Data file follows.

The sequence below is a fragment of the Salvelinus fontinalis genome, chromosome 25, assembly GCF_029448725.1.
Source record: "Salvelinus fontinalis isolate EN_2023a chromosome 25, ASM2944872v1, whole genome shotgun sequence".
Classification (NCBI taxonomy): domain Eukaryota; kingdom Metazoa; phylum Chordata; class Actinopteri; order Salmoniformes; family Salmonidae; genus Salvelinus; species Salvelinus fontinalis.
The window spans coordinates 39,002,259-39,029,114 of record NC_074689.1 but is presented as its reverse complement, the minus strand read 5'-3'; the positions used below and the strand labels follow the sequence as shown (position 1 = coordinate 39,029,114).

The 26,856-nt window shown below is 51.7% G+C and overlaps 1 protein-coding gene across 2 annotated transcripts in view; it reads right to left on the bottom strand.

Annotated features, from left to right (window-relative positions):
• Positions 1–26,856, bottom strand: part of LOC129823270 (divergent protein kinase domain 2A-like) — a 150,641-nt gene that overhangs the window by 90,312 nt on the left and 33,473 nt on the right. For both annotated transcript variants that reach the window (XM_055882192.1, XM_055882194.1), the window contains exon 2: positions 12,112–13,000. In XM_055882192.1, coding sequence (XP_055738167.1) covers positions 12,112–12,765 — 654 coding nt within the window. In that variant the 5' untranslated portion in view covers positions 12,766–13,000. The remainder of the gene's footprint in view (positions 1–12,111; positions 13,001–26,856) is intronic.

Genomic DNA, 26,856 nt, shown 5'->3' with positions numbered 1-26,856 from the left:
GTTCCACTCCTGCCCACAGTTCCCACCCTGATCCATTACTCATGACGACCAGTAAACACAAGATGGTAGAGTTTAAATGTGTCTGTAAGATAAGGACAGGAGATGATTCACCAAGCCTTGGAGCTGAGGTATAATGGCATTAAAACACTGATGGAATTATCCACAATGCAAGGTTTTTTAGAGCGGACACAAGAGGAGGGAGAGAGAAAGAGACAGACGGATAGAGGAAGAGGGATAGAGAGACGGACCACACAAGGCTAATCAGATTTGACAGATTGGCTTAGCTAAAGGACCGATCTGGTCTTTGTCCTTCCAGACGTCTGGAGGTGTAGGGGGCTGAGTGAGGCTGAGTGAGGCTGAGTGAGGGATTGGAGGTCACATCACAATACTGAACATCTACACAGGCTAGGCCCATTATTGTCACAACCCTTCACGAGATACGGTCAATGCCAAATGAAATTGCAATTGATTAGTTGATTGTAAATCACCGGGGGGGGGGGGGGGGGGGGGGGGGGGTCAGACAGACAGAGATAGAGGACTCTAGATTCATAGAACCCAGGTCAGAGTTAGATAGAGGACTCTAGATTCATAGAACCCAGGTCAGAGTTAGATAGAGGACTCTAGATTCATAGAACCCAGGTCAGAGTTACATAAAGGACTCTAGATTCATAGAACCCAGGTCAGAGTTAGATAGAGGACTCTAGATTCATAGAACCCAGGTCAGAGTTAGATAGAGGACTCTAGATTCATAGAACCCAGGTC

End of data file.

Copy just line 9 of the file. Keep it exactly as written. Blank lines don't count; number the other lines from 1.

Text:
GTTCCACTCCTGCCCACAGTTCCCACCCTGATCCATTACTCATGACGACCAGTAAACACAAGATGGTAGAGTTTAAATGTGTCTGTAAGATAAGGACAGGAGATGATTCACCAAGCCTTGGAGCTGAGGTATAATGGCATTAAAACACTGATGGAATTATCCACAATGCAAGGTTTTTTAGAGCGGACACAAGAGGAGGGAGAGAGAAAGAGACAGACGGATAGAGGAAGAGGGATAGAGAGACGGACCACACAAGGCTAATCAGATTTGACAGATTGGCTTAGCTAAAGGACCGATCTGGTCTTTGTCCTTCCAGACGTCTGGAGGTGTAGGGGGCTGAGTGAGGCTGAGTGAGGCTGAGTGAGGGATTGGAGGTCACATCACAATACTGAACATCTACACAGGCTAGGCCCATTATTGTCACAACCCTTCACGAGATACGGTCAATGCCAAATGAAATTGCAATTGATTAGTTGATTGTAAATCACCGGGGGGGGGGGGGGGGGGGGGGGGGGGTCAGACAGACAGAGATAGAGGACTCTAGATTCATAGAACCCAGGTCAGAGTTAGATAGAGGACTCTAGATTCATAGAACCCAGGTCAGAGTTAGATAGAGGACTCTAGATTCATAGAACCCAGGTCAGAGTTACATAAAGGACTCTAGATTCATAGAACCCAGGTCAGAGTTAGATAGAGGACTCTAGATTCATAGAACCCAGGTCAGAGTTAGATAGAGGACTCTAGATTCATAGAACCCAGGTC